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Nurses provide a variety of services to their patients. In general, they help to prevent injury and disease, promote healthy living, and care for the sick. They provide direct care for their patients through administering medications, and assisting with convalescence and rehabilitation. Nurses help people improve and maintain health by creating and managing care plans for their patients. Nurses can either choose to specialize in an area or many are general nurses that perform a variety of duties as needed for the physician. Areas of specialty include surgical, neonatal, anesthetist, gynecological, and many others. Nurses often advance to become department heads and supervisors, managing over other nurses, setting standards of patient care, and even composing the department's budget.
A day in the life…
Nurses work in many different settings, including hospitals, clinics, nursing homes, schools, corporations and even patient homes. Home health and public health nurses travel more than other nurses, to patients' homes, schools, and other sites.
Nurses generally work eight hour shifts, but some hospitals have nurses work ten and twelve hour shifts for three or four days a week. Nurses in hospitals, and nursing and residential homes tend to work weekends, nights, and even holidays, and are often on-call.
Nurses are on their feet a lot at work and therefore must be in relatively good physical shape. They must also have good communication skills in order to deal effectively with patients by practicing good listening and giving clear directions to both patients and aides. A positive disposition and mental strength is essential to this position as it can be stressful and emotionally challenging to deal with human suffering and emergency situations on a day-to-day basis. A nurse should have a caring and sensitive nature in order to best care for patients.
Education and training
There are four main educational programs available for nursing. To become a licensed practical nurse you must complete a state-approved practical nursing program, which are usually offered through community and technical colleges, and last between one and two years. There are three programs available for registered nurses, including the A.D.N, the B.S.N. and the diploma program. The associate degree in nursing (A.D.N.) program is a two to three year program offered at junior and community colleges and combined with hospital training. The Bachelor of Science degree in nursing (B.S.N.) program is offered at colleges and universities, and normally takes four to five years to complete. And lastly, diploma programs are offered at hospitals, and typically last from two to three years.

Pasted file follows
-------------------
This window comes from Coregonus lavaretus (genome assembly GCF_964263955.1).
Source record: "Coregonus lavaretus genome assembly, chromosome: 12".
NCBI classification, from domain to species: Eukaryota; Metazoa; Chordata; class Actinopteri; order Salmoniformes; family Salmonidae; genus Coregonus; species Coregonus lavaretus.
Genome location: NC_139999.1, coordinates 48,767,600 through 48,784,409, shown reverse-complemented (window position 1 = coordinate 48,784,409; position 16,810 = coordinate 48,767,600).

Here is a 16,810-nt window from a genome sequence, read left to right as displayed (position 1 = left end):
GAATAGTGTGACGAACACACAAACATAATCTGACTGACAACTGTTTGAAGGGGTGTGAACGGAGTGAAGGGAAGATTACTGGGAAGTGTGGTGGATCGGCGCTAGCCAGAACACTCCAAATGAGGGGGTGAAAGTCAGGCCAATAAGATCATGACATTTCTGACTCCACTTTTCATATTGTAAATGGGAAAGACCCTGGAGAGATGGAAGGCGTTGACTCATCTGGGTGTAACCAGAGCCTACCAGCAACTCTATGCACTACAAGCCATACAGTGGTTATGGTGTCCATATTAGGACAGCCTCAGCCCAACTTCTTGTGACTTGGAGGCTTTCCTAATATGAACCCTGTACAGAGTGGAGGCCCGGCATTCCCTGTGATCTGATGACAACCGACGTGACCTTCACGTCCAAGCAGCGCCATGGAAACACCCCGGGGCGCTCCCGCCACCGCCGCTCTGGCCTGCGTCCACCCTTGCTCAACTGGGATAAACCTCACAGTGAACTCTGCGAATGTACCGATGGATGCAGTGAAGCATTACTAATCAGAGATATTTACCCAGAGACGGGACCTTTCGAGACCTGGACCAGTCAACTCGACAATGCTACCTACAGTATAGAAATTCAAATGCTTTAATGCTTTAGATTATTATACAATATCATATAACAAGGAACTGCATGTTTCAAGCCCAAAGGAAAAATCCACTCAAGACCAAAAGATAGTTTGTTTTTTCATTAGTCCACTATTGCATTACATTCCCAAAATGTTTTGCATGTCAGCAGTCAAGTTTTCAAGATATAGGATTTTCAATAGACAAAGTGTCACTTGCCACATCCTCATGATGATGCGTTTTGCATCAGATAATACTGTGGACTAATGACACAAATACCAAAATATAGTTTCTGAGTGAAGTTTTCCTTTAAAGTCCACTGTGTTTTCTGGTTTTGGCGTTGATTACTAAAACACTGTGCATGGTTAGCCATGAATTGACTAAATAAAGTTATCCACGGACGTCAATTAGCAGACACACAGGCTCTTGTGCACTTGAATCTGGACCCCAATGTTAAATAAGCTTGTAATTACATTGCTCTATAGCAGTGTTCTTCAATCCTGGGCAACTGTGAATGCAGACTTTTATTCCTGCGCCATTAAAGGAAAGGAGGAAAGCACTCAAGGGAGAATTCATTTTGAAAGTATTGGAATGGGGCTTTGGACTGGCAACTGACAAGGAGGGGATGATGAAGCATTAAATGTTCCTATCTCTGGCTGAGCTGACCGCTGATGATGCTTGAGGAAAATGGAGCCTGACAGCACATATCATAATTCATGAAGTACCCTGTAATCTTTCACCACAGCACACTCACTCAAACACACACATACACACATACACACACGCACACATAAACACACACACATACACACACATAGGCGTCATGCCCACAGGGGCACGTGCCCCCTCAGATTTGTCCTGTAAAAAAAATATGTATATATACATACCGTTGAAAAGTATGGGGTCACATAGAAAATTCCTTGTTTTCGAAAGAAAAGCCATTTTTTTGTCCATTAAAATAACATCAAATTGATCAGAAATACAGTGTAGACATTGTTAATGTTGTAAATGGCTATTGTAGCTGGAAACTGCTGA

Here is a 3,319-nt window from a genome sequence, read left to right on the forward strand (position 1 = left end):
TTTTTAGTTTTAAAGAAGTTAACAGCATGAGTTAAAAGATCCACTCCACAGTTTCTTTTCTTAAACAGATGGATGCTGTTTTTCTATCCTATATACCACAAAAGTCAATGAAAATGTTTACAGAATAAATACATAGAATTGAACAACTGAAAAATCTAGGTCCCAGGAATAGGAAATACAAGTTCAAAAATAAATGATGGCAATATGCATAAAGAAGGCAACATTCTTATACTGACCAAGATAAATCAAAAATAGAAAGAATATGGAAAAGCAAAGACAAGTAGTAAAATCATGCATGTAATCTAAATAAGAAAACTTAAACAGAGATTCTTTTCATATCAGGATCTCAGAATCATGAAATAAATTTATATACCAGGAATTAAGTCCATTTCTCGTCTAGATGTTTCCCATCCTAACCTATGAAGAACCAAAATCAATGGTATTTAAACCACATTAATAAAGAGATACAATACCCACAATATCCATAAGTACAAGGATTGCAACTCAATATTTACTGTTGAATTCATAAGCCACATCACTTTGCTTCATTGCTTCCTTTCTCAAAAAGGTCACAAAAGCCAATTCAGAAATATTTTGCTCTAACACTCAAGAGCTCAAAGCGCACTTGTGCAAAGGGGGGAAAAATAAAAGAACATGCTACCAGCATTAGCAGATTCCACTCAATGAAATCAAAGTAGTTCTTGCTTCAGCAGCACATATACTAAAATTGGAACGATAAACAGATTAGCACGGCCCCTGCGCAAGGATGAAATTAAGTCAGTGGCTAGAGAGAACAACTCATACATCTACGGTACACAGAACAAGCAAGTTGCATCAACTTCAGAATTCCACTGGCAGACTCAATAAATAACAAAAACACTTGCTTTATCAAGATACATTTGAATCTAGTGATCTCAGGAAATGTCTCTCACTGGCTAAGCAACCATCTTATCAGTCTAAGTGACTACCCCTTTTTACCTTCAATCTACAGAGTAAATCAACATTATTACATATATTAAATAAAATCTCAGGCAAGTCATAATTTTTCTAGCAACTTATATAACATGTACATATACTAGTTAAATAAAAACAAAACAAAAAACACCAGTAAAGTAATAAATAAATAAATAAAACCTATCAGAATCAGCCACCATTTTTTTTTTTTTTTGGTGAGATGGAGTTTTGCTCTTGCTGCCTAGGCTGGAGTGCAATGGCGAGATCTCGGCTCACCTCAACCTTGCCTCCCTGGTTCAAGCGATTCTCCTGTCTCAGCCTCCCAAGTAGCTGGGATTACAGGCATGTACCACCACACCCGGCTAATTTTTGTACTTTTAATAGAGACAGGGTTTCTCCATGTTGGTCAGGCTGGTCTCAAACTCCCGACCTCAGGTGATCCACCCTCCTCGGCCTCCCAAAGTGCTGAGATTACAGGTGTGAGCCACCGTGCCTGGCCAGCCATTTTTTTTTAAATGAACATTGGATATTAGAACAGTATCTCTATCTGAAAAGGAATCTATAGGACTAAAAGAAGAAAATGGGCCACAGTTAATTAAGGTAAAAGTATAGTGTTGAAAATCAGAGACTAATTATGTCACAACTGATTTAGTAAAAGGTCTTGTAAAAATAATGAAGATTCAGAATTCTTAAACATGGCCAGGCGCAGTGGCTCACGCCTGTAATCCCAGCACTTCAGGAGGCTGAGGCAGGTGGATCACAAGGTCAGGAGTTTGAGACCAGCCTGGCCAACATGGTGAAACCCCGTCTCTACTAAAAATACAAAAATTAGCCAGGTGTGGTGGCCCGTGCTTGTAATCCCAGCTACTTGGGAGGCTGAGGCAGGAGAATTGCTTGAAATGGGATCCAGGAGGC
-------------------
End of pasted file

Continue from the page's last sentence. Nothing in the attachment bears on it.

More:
Students are required to graduate from an approved nursing program and pass a national licensing examination to practice nursing. Periodic licensing renewal is required, and usually involves continuing education and additional training. It is important that nurses pursue higher education in order to be eligible for promotions to supervisory and higher paying roles. Also, a bachelor's degree is required to pursue a career as an advanced practice nurse such as a nurse practitioner or certified nurse anesthetist.
Nursing is the largest healthcare occupation, with more than 2.2 million jobs. It is projected to grow faster than the average occupation through the year 2010. There are several reasons for this growth, but the main causes are the aging population of registered nurses and recent declines in nursing school enrollment. This demand will prompt changes in the industry to try and attract more nurses in the form of pay increases, improved working conditions and subsidized training and education.
Employment in hospitals, the largest in nursing with about 60 percent of total jobs in the profession, is expected to grow slower than other areas. However, rapid growth is expected in outpatient facilities, such as same-day surgery, rehabilitation, and chemotherapy. Employment in home healthcare, clinics, doctor's offices, and nursing homes is expected to grow faster than average as well. In addition, opportunities are expected to be even greater for those nurses with advanced education and training.
There are many different types of nurses, with hospital nurses representing the largest number. There are also office nurses, nursing home nurses, home health nurses, public health nurses, occupational health or industrial nurses, and head nurses or supervisor nurses.
Those in the nursing profession with advanced degrees can become nurse practitioners. They diagnose and treat common sicknesses and injuries like colds and fractures and give out prescriptions to their patients. Other advanced practice nurses include clinical nurse specialists, certified registered nurse anesthetists, and certified nurse-midwives. Advanced practice nurses such as these must meet higher educational and clinical practice requirements than registered nurses.
Nurses can also advance to higher managerial roles, taking on more responsibility as head nurses, director, and even vice presidents. These types of management roles generally require a graduate degree in nursing or health services administration.
In addition, nurses will sometimes go on to become instructors at hospitals and schools. They also move into business positions in the healthcare industry, using their expertise to help manage healthcare services, and assist with development, marketing and quality assurance for corporations. A recent comeback for nursing related professions has been midwifery.